child's nevus included the genital area. In an Internet-based era, she feared that it could be easily “disseminated”. Without including the genital region, the melanocytic lesion could not be accurately captured, and thus, adequately monitored for future changes. The family's right to privacy and autonomy contrasted with the standard of care for observation and follow-up of the melanocytic nevus. To alleviate the mother's concerns, the first photograph was destroyed, leaving no baseline photograph for future evaluation of the young patient. Although a detailed description of the congenital melanocytic nevus was included in the medical record, it could not replicate the diagnostic and follow-up benefit from a simple, single picture.

Introduction In dermatology, a picture really is worth a thousand words. Illustrations of dermatological conditions have been

Ethical considerations in dermatologic photography used for centuries, with some of the earliest dating back to the 14th century when syphilis was rampant in Europe. 3 As constant improvements in imaging technology and software continue to augment our diagnostic and treatment capabilities, with increased image resolution and total body photography systems, a patient's right to privacy and ethical treatment may be compromised in ways that have never before been plausible. 4 Dermatological photographs are crucial tools in tracking the progression of skin lesions, with implications for general dermatology, cosmetic dermatology, and dermatologic surgery. Total body photography can help the dermatologist detect new lesions or even minute changes in existing melanocytic nevi. 5 This can decrease patient and physician anxiety about adequate detection of changes in melanocytic nevi, reduce biopsies, and, most importantly, promote early identification and treatment of melanoma. 5,6 However, despite its clear benefits, the digital era also brings a myriad of legal, ethical, and psychosocial challenges. The ease with which digital images can be distributed for medical education, publication in textbooks, journals, and via the Internet; and the advent of the electronic medical record (EMR) expose patient photographs and privacy to a greater degree of risk than ever before. 7 How can we balance the obvious medical benefit patients receive through the use of digital imaging with their right and expectation of confidentiality and privacy? Meticulous attention to the principles and elements of informed consent, clear, uniform standards for the recording, storage, and dissemination of the images; and an empathetic perspective of each patient's fears of the use of these photographs represent a good beginning in the professional and ethical management of their care.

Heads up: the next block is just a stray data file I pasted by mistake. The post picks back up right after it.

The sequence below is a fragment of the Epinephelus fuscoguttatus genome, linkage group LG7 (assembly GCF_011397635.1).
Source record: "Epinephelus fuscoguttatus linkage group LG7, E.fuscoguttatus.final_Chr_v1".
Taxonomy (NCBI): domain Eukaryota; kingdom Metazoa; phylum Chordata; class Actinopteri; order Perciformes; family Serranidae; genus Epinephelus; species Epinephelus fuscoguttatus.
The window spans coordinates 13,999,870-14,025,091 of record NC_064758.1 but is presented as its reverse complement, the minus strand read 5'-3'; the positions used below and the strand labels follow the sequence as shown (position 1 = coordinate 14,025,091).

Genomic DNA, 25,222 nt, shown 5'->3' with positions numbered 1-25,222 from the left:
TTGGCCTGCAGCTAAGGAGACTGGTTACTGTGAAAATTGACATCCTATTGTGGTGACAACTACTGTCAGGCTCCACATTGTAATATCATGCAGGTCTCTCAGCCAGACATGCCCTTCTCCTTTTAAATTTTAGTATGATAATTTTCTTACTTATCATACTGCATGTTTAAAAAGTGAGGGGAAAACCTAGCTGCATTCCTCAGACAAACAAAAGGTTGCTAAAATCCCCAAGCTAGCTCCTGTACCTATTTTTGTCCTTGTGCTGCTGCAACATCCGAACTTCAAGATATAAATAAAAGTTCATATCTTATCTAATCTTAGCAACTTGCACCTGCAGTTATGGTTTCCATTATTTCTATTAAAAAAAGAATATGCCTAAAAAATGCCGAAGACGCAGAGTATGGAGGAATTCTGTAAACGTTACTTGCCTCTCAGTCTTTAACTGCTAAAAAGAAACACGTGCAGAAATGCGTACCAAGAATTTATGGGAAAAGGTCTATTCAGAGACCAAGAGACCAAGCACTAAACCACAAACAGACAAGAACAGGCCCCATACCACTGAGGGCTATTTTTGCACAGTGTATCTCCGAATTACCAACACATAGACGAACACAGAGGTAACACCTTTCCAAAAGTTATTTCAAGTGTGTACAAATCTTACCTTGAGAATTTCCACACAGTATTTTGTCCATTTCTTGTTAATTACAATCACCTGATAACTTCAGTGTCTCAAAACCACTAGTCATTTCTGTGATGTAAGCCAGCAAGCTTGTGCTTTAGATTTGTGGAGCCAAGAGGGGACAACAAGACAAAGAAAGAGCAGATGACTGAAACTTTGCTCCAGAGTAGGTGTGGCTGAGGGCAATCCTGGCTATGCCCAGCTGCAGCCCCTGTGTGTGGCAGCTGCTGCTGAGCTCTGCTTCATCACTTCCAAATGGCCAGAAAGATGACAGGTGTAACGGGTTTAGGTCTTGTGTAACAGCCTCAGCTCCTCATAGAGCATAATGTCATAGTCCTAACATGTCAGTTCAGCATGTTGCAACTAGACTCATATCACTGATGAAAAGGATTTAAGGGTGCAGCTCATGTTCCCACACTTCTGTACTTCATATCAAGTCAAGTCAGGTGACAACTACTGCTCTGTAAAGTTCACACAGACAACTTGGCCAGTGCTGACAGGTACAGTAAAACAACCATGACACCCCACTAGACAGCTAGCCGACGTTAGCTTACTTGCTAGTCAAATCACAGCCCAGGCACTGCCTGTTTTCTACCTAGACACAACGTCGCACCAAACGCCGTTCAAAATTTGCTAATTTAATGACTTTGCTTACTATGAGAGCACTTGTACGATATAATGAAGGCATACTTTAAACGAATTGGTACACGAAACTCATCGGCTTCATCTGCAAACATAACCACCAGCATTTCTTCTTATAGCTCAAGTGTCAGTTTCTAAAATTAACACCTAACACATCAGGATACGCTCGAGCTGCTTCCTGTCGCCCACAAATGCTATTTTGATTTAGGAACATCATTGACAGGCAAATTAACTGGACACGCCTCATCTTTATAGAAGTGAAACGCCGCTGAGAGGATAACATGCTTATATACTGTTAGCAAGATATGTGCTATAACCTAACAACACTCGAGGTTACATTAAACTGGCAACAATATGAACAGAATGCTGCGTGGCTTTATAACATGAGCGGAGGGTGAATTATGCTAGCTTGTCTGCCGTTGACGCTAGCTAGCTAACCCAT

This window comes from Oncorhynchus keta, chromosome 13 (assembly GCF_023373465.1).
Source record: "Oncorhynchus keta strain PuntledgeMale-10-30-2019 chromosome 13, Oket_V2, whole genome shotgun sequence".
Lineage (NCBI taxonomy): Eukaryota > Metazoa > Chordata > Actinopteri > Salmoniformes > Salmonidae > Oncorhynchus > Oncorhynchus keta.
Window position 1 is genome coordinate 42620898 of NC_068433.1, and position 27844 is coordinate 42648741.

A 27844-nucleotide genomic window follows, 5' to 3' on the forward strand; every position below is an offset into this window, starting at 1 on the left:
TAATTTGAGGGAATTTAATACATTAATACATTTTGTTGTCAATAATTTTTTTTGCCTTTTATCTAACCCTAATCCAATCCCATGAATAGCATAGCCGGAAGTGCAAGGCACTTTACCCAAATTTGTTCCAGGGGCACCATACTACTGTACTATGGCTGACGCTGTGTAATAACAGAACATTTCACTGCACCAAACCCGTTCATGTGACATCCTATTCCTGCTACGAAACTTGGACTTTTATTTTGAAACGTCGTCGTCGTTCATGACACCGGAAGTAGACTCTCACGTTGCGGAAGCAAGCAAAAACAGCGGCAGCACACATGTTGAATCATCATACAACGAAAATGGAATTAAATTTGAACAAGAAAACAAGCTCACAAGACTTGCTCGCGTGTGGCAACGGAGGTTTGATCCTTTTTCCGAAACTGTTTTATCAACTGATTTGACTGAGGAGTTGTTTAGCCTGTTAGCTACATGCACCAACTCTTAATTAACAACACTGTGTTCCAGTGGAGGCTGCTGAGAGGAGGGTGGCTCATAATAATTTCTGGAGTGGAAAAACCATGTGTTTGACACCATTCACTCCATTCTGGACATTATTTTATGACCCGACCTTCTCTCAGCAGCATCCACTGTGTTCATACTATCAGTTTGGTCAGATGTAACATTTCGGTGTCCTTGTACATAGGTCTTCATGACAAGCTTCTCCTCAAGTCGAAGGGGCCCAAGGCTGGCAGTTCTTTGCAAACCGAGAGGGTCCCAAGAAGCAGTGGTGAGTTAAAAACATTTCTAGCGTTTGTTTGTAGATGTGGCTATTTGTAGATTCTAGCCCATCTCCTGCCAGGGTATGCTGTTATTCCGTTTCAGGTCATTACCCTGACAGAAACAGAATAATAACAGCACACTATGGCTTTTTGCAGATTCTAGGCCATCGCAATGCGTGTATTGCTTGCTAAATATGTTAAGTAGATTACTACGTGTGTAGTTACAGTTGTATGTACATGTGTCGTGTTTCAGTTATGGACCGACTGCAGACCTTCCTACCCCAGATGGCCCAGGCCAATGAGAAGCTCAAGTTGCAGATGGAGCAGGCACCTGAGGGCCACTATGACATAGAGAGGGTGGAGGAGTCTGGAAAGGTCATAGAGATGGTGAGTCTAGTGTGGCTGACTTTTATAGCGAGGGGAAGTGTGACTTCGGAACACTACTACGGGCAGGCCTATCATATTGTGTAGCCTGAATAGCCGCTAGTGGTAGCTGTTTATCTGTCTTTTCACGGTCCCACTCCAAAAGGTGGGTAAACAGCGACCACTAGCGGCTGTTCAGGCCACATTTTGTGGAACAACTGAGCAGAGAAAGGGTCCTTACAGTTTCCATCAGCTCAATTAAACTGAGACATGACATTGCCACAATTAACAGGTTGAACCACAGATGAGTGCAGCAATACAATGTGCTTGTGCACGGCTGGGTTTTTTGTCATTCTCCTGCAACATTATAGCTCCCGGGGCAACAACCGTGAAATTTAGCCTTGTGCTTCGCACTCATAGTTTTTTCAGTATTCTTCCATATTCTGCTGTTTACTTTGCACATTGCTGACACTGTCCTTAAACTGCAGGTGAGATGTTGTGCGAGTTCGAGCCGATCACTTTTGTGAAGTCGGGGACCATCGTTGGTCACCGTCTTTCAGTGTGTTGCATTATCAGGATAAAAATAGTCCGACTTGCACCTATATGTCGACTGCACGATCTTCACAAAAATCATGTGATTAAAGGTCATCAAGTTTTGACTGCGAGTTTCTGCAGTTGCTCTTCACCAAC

The right to privacy and informed consent The principles of the patient-physician relationship are well established—beneficence, integrity, fidelity, confidentiality, and more. 8 Chief among these is the concept of patient autonomy, whereby each patient maintains control over his or her body and decisions affecting his or her medical care. An important means of ensuring that each patient remains an educated partner with the physician in their care is the doctrine of informed medical consent. This process provides a legal and ethical framework within which the patient-physician relationship can operate. The increasing prevalence and use of clinical photography as an important diagnostic tool, in addition to its function as an educational device, requires its incorporation into and a corresponding evolution of the consent process to adequately account for its inherent complexities. There has been much debate and analysis in Europe assessing the legal and ethical aspects of clinical photography, with countless national advisory boards continually reviewing and updating recommended protocols 9; however, in the United States there has yet to be a serious, systematic look at this issue.